In a bid to extend the exclusivity of its $13-billion anti-cholesterol drug Lipitor, Pfizer—the world’s largest drugmaker—has filed two separate patent infringement cases against Ranbaxy Laboratories. Pfizer wants to prevent the Indian company from launching generic versions of Lipitor (Atorvastatin) and Caduet (a combination drug of Lipitor) in the US until 2016.
At present, Ranbaxy can launch Atorvastatin only in March 2010. The lawsuits seek to extend that ban by six more years. According to estimates, it is expected to generate $1 billion in the first six months after launch. A delayed launch will therefore be a big setback for the Indian drugmaker.
The US drugmaker filed the suits in the Delaware district court on Tuesday, alleging that Ranbaxy would infringe upon the process patents of both its drugs if it were to sell low-cost versions in the US market. A Ranbaxy spokesperson declined to comment. Ranbaxy, riding on many litigations, has been able to advance the launch date of its Lipitor version by 15 months to March 2010. The patent for Lipitor in the US expires in July 2011.
Incidentally, Pfizer’s latest offensive against Ranbaxy is on expected lines as Lipitor accounts for about a quarter of its total global sales. Caduet, which is a combine of Lipitor and hypertension drug Norvasc, had $568 million in sales in 2007. As drug discoveries dry up, innovator companies are desperately trying to fend off generic competition to protect existing patented drugs.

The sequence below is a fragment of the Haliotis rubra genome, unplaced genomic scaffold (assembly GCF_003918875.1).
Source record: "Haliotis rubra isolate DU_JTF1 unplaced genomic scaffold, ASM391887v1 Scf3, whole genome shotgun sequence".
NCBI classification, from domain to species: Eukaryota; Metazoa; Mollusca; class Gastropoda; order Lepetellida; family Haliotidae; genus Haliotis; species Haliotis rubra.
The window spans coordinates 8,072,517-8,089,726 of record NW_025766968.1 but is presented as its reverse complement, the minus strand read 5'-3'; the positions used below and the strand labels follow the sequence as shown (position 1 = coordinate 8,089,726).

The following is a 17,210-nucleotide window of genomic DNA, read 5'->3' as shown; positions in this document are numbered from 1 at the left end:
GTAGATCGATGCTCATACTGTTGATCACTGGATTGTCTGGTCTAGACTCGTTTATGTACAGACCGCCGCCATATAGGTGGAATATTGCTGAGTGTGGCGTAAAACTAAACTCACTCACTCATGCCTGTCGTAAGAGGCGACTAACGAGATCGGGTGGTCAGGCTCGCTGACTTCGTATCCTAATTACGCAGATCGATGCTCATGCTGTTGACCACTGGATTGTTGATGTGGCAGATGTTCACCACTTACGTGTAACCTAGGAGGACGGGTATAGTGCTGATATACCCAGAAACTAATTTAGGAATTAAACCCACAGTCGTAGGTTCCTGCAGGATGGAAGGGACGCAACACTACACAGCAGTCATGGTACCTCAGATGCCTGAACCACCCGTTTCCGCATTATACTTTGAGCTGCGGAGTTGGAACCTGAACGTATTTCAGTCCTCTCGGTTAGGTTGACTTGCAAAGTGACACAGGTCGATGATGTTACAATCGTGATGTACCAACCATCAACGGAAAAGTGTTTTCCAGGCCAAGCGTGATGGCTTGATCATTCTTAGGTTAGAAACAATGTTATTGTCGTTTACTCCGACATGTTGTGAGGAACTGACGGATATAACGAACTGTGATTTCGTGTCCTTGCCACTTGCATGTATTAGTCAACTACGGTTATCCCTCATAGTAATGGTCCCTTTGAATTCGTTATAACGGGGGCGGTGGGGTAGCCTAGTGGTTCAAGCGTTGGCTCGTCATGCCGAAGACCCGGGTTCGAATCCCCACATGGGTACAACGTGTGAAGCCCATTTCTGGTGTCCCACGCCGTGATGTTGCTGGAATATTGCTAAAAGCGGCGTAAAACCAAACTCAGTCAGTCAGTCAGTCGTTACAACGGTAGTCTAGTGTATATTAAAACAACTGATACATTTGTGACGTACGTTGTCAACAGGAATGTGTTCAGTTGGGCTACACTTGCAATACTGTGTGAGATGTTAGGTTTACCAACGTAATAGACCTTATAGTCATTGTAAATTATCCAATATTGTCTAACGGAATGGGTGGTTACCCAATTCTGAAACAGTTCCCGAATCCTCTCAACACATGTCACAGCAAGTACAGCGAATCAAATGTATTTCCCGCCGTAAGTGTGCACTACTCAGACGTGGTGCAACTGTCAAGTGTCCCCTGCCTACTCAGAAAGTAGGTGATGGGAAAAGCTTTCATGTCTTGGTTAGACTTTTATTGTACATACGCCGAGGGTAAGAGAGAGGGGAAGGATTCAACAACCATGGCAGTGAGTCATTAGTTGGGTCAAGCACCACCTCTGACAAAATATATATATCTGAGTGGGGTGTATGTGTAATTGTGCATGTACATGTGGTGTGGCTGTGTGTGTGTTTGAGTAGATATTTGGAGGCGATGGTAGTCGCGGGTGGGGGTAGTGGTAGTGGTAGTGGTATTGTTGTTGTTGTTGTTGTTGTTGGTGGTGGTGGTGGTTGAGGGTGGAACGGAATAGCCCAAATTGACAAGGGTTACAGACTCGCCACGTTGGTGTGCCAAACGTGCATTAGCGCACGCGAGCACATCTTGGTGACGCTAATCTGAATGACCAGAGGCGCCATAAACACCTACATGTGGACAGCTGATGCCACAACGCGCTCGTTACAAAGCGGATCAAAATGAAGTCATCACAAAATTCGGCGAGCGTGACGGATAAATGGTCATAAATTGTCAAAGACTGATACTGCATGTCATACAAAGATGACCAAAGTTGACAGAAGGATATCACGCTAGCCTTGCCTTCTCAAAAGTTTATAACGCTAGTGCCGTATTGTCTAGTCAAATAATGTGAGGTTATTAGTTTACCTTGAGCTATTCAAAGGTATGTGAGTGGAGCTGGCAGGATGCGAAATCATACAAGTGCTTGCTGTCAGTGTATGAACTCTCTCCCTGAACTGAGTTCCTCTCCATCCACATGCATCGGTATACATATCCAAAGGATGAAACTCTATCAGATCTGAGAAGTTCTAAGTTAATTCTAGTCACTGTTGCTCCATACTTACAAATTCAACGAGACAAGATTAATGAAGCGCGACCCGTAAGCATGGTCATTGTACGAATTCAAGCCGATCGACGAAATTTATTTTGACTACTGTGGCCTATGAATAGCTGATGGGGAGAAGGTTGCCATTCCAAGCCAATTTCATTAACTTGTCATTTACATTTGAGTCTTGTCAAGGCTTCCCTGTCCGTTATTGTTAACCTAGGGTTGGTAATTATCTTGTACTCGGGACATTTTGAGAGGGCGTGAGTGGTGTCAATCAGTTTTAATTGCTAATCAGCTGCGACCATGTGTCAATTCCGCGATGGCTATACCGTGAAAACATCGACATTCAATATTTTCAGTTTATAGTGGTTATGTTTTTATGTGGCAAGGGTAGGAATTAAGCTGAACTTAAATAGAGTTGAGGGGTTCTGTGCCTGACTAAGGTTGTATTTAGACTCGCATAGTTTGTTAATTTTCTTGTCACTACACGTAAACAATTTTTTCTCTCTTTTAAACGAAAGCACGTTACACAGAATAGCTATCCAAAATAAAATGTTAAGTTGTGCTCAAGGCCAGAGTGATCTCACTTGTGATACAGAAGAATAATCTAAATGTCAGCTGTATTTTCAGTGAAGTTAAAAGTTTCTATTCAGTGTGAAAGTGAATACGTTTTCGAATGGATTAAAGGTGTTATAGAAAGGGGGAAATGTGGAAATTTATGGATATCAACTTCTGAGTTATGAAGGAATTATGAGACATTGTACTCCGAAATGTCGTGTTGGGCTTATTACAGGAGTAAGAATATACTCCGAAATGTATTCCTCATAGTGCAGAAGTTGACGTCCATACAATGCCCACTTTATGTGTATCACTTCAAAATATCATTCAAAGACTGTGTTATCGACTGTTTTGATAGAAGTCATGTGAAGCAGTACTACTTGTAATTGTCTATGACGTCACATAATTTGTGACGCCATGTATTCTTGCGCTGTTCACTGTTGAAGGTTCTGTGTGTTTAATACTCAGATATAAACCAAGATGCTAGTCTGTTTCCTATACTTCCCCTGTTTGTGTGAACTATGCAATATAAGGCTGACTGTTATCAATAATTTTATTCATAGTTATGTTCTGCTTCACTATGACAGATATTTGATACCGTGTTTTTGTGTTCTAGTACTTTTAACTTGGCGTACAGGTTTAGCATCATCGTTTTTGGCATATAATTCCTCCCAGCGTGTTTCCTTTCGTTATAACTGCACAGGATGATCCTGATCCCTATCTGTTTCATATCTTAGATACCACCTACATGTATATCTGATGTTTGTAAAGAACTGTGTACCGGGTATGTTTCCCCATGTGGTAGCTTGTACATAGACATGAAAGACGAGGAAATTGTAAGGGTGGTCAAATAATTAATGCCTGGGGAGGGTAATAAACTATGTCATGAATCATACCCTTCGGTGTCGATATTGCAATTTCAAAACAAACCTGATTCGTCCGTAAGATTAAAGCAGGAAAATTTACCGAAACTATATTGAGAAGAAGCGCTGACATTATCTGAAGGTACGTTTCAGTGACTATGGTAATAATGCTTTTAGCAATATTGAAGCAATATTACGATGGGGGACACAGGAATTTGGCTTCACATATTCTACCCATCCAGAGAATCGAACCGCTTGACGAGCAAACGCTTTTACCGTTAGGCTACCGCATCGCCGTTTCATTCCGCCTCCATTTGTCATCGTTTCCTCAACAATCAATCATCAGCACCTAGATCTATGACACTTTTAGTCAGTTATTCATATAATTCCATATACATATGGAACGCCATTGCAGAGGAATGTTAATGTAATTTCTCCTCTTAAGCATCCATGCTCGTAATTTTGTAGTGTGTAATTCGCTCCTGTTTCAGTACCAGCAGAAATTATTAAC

For Ranbaxy too, big bucks are riding on the drug’s launch. It is the first generic company to challenge the patent and if successful, will get six months exclusive marketing rights along with the innovator company. The Gurgaon-based company’s shares on the Bombay Stock Exchange (BSE) closed at Rs 448.10 on Wednesday, down by 0.76% from Tuesday’s close of Rs 451.55.
Industry experts are divided on the development’s impact. While some believe Pfizer’s move is boosted by its recent success in the Canadian court and it might be able to delay Ranbaxy’s generic launch, others think that the impact can’t be gauged before the court decision.
Last week, the Federal Court of Appeal of Canada had overruled a lower court order that will prevent Ranbaxy from getting regulatory nod to launch a Lipitor copy till July 2010. Ranbaxy is fighting patent battles with Pfizer to launch low-cost versions of Lipitor in over 15 countries. It was successful in invalidating Pfizer’s patent in Norway and the UK, but received an adverse ruling in Spain.